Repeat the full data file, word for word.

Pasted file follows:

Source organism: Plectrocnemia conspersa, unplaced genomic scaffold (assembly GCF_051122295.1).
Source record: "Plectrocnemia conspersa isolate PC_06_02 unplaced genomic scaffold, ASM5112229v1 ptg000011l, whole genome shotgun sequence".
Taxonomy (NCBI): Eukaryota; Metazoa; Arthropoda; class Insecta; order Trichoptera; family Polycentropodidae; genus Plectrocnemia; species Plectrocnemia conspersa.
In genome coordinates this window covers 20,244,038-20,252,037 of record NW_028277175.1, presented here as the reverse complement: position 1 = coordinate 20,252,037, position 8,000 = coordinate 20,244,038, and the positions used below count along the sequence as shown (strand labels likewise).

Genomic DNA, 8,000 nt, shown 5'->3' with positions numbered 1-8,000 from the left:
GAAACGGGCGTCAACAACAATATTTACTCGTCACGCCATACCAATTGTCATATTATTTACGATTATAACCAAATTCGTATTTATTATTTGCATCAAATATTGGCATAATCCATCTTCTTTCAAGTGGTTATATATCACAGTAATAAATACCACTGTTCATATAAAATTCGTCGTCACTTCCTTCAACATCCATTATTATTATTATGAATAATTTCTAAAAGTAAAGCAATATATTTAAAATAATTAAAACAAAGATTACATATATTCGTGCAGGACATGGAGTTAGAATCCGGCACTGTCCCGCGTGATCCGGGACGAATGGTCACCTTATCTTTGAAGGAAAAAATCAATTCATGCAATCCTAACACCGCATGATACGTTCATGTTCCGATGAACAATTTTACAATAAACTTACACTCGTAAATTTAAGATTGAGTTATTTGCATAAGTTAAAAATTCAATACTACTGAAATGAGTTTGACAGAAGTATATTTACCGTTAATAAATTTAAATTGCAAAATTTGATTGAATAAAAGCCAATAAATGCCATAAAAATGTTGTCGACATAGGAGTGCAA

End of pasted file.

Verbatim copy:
Source organism: Plectrocnemia conspersa, unplaced genomic scaffold (assembly GCF_051122295.1).
Source record: "Plectrocnemia conspersa isolate PC_06_02 unplaced genomic scaffold, ASM5112229v1 ptg000011l, whole genome shotgun sequence".
Taxonomy (NCBI): Eukaryota; Metazoa; Arthropoda; class Insecta; order Trichoptera; family Polycentropodidae; genus Plectrocnemia; species Plectrocnemia conspersa.
In genome coordinates this window covers 20,244,038-20,252,037 of record NW_028277175.1, presented here as the reverse complement: position 1 = coordinate 20,252,037, position 8,000 = coordinate 20,244,038, and the positions used below count along the sequence as shown (strand labels likewise).

Genomic DNA, 8,000 nt, shown 5'->3' with positions numbered 1-8,000 from the left:
GAAACGGGCGTCAACAACAATATTTACTCGTCACGCCATACCAATTGTCATATTATTTACGATTATAACCAAATTCGTATTTATTATTTGCATCAAATATTGGCATAATCCATCTTCTTTCAAGTGGTTATATATCACAGTAATAAATACCACTGTTCATATAAAATTCGTCGTCACTTCCTTCAACATCCATTATTATTATTATGAATAATTTCTAAAAGTAAAGCAATATATTTAAAATAATTAAAACAAAGATTACATATATTCGTGCAGGACATGGAGTTAGAATCCGGCACTGTCCCGCGTGATCCGGGACGAATGGTCACCTTATCTTTGAAGGAAAAAATCAATTCATGCAATCCTAACACCGCATGATACGTTCATGTTCCGATGAACAATTTTACAATAAACTTACACTCGTAAATTTAAGATTGAGTTATTTGCATAAGTTAAAAATTCAATACTACTGAAATGAGTTTGACAGAAGTATATTTACCGTTAATAAATTTAAATTGCAAAATTTGATTGAATAAAAGCCAATAAATGCCATAAAAATGTTGTCGACATAGGAGTGCAA